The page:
• If there is more demand than supply, the housing prices will rise. This will mitigate the effect of lower interest rates.
  • If property values are on the decline, which is currently not the case, it might be a good time to wait. If you wait a couple of months, you could end up getting a discount on your house.

It is very hard to predict what the property market or the interest rates will do, however, it’s still a factor worth considering.

[Related Read: A Simplified Look At The Savings Rate]

4. You Are Responsible

Being a homeowner comes with all different kinds of responsibilities.

You have to take care of any maintenance and repairs that have to be done around the house. You have to take action yourself instead of calling someone who is taking care of everything that needs to be done around the house.

Some people really don’t mind taking over the chores in the house and taking responsibility for them. Others rather no deal with these kinds of things and don’t want to think about it.

Consider what kind of person you are.

[Related Read: Why Frugality Is Not Boring]

5. Duration of Stay

When you’re planning to buy a house, you have to be committed to your home. There are high costs associated with buying your house, so you should keep those in mind.

In the Netherlands, you pay an average of 10% of the value of your house in extra costs, like real estate agent costs, notary costs, and mortgages fees. This money needs to come from your own savings.

This means that when you buy a house of $150,000, a total of $15,000 needs to come from your savings account. You cannot take a higher mortgage for this amount.

With these kinds of costs, it’s difficult to make money on a home unless you decide to live in it for a while.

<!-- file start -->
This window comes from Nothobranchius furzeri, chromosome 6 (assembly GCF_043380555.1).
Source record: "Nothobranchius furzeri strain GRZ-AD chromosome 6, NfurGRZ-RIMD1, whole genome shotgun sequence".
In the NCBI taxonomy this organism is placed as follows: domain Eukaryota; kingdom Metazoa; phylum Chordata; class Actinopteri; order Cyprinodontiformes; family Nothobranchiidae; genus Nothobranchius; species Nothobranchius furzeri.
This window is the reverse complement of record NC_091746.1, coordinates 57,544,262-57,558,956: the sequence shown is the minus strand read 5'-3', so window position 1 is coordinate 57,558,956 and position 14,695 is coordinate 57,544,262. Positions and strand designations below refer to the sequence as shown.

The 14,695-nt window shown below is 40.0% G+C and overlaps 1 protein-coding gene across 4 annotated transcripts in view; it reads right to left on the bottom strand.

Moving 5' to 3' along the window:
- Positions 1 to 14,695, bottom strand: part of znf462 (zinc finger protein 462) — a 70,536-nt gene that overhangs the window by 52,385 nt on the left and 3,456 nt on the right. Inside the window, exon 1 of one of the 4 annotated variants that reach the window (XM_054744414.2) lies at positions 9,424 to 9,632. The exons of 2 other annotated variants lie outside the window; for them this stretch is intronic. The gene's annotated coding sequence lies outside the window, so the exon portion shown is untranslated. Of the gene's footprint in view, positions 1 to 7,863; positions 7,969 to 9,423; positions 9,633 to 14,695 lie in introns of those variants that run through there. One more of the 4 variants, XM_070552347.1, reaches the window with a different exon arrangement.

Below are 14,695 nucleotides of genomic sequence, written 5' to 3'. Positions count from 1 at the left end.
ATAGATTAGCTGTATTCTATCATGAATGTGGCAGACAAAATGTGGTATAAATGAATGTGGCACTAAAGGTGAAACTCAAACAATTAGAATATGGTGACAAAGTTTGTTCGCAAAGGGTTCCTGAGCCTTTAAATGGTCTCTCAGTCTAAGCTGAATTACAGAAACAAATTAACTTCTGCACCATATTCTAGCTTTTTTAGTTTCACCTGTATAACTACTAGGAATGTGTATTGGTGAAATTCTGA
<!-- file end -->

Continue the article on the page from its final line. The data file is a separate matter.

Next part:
You should at least live in the house for 3-5 years, but longer is recommended. When you stay in your house for a longer period of time, the initial costs will be spread out over a longer period of time.

I would advise staying in your house at least 3-5 years, and the longer the better!

Have you decided to buy a house now or wait?

7 thoughts on “5 Tips To Decide: Buy A House Now Or Wait?”

  1. I would actually say that 3-5 years is too short.

    Number one reason for buying a home should be that you need/want a nice place to live 😛

    You should not consider your home “an investment”, unless you are actually able to buy one and live in it, for the same cost that you currently have renting one (I assume) 😉 Very few people can actually do that, unless you currently rent in an over-priced area…

    When you consider buying a home (instead of renting) you should start with comparing the your savings rate before and after the purchase. If you can keep the same savings rate (and here you’re allowed to include the mortgage repayments in your savings rate), then I’d say GO for it! – But be sure to buy a “future-proof” home. One you can stay in for 10 years+.
    In Denmark, the average home owner move after only 7 years. Typically this is of course due to the young people first buying an apartment in the city. Then they get married and have kids, all within 5-7 years, and now want to move to a house in the suburbs 😛

    So if you have a job in the city, and plan to have kids within the next 5-10 years, I’d say you could probably skip that apartment, and go straight to the house in the suburbs. It’s simply more future proof! 😉

    Then there’s the 3 most important things to consider, when buying real estate: Location, location, location!
    – This is both in terms of the area (is it up-and-coming, already up-there, or going down?). You should strive to buy a house in an up-and-coming area of course, as here’s the best chance to make a bargain. Buy a decent house with a nice and sturdy “frame” – anything inside can be fixed/changed/altered – but you can’t move it to a different location 😉
    But also in terms of your commute!